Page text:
Last year, I was in Montreal just before the Canadian F1 Grand Prix. Chatting to fellow acousticians over a beer one evening, I was surprised to be told that they were taking ear plugs and muffs along to the race to protect their hearing. Up until then, I never realised how loud formula 1 cars were. At the Montreal race, acoustic engineer Craig Dolder took measurements, reporting peak levels of almost 140 dB; this is above the pain threshold .
For the 2014 season, the engines in the F1 cars have been radically changed. The piercing scream from the old V8 engine has been replaced by the more dulcet tones of the 1.6-litre V6 turbo. There have been complaints about the quietness of the new engines, and headlines like ‘Bernie Ecclestone admits to being ‘horrified’ by quiet engines on new F1 cars’ 
According to the sport’s governing body FIA, the sound pressure level for the new cars is 11 decibels lower than before (134 dB compared to 145 dB).  Normally in acoustics, a rule of thumb is that a 10 decibel change sounds likes a halving of loudness. Although, both new and old engines produce noise levels likely to produce pain in the ear.
This YouTube video gives a great comparison (although the 2013 recording suffers from the recording device being overloaded):
The difference in the cars isn’t just about the absolute sound pressure level, there is also a big difference in the sound quality. The old scream has been replaced by a car sound that reminds me of a superhero’s car from a movie. The old V8 produced sound particularly in the frequency range 500 – 2500 Hz, this is the range where our hearing is particularly sensitive and at the top end is where human screams sound. The new engines are producing their energy about an octave lower, away from the range where the ear is most sensitive, and at a frequency lower than human screaming. No wonder fans have complained of a less visceral feeling.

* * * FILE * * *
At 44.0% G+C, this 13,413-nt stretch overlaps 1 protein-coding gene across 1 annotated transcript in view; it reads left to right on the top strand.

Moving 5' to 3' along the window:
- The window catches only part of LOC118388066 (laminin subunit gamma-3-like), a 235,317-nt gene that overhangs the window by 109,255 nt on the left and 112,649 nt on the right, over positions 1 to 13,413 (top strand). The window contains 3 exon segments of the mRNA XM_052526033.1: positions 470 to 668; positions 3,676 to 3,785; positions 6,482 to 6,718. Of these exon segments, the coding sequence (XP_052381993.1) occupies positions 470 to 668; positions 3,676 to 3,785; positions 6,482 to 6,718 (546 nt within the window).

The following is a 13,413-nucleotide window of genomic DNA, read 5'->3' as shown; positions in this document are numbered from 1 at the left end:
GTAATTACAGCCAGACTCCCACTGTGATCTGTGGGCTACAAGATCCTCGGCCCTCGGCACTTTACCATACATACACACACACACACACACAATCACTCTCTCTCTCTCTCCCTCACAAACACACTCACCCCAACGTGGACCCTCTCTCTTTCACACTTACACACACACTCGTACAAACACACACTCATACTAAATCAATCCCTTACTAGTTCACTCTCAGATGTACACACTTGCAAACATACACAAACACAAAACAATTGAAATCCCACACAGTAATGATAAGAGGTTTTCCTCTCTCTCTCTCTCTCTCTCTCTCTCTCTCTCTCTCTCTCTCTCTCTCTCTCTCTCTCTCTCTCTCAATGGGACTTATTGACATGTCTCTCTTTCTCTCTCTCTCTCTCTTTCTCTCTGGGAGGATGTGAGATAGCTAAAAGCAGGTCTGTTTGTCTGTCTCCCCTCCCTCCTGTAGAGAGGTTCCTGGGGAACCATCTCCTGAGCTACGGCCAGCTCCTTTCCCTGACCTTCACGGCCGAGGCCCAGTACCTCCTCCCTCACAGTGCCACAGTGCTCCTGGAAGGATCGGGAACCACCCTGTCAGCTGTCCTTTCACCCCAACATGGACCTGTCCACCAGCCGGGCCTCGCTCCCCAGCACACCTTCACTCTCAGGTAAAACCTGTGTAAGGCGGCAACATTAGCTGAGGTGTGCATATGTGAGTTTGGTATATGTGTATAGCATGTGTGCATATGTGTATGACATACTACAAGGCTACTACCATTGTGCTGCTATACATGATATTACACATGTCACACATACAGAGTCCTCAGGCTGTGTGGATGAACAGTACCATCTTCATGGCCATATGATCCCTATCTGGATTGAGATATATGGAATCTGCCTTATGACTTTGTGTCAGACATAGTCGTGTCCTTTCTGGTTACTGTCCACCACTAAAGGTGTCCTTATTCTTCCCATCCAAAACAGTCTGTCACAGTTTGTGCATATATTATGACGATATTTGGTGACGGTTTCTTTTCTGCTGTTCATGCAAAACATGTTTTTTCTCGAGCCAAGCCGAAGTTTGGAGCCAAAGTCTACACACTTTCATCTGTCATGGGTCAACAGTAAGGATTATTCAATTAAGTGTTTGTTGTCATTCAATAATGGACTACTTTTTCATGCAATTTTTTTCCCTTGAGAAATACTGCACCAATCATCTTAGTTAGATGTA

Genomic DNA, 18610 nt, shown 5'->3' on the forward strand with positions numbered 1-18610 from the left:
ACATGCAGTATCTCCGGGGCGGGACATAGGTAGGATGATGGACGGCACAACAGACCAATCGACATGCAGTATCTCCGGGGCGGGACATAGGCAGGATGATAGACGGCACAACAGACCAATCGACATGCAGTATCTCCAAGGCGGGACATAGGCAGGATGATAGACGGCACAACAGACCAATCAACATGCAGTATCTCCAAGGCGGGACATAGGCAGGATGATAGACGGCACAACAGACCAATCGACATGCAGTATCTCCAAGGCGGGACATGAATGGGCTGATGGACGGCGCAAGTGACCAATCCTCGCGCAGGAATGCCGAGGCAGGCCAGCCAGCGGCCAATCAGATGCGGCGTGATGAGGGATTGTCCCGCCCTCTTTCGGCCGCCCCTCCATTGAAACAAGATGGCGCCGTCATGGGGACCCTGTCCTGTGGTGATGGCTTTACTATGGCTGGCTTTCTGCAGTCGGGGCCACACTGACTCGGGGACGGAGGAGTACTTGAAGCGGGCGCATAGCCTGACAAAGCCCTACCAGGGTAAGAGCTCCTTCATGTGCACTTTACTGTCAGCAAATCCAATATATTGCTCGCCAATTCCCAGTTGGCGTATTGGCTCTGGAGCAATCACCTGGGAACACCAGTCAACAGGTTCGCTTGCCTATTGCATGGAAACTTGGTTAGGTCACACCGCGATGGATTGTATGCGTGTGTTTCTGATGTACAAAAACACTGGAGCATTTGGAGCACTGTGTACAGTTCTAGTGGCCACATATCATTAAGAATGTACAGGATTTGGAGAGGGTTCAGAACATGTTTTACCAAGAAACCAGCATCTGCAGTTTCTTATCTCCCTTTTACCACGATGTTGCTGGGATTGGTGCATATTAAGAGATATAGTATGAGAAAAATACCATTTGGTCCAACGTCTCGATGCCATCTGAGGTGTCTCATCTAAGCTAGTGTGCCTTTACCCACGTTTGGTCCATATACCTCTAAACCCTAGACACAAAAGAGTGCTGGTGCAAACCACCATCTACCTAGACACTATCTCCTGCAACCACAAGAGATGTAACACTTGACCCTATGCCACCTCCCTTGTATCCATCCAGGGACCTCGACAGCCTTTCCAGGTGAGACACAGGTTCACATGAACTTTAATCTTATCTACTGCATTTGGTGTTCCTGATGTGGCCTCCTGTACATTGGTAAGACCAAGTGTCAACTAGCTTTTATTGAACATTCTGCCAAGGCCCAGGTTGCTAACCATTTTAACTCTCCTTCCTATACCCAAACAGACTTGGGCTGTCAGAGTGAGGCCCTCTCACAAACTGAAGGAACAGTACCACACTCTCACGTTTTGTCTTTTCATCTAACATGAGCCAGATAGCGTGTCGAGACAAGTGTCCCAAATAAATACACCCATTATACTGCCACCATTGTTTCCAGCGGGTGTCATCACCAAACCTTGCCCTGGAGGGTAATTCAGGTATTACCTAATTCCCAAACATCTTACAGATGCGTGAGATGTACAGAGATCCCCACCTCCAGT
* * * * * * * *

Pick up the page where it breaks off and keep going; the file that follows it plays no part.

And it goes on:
Below are spectra comparing two onboard recordings of 2013 and 2014 cars.
One interesting thing to note in the YouTube video, is that in 2014 the spectators seemed to have dispensed with hearing defenders. If that is the case, the sound level reaching their ears would be greater with these new quieter cars. If I was an F1 fan, I’d much rather listen to the new cars, and be able to dispense with the hearing protection.
Photo: Nic Redhead from Birmingham, UK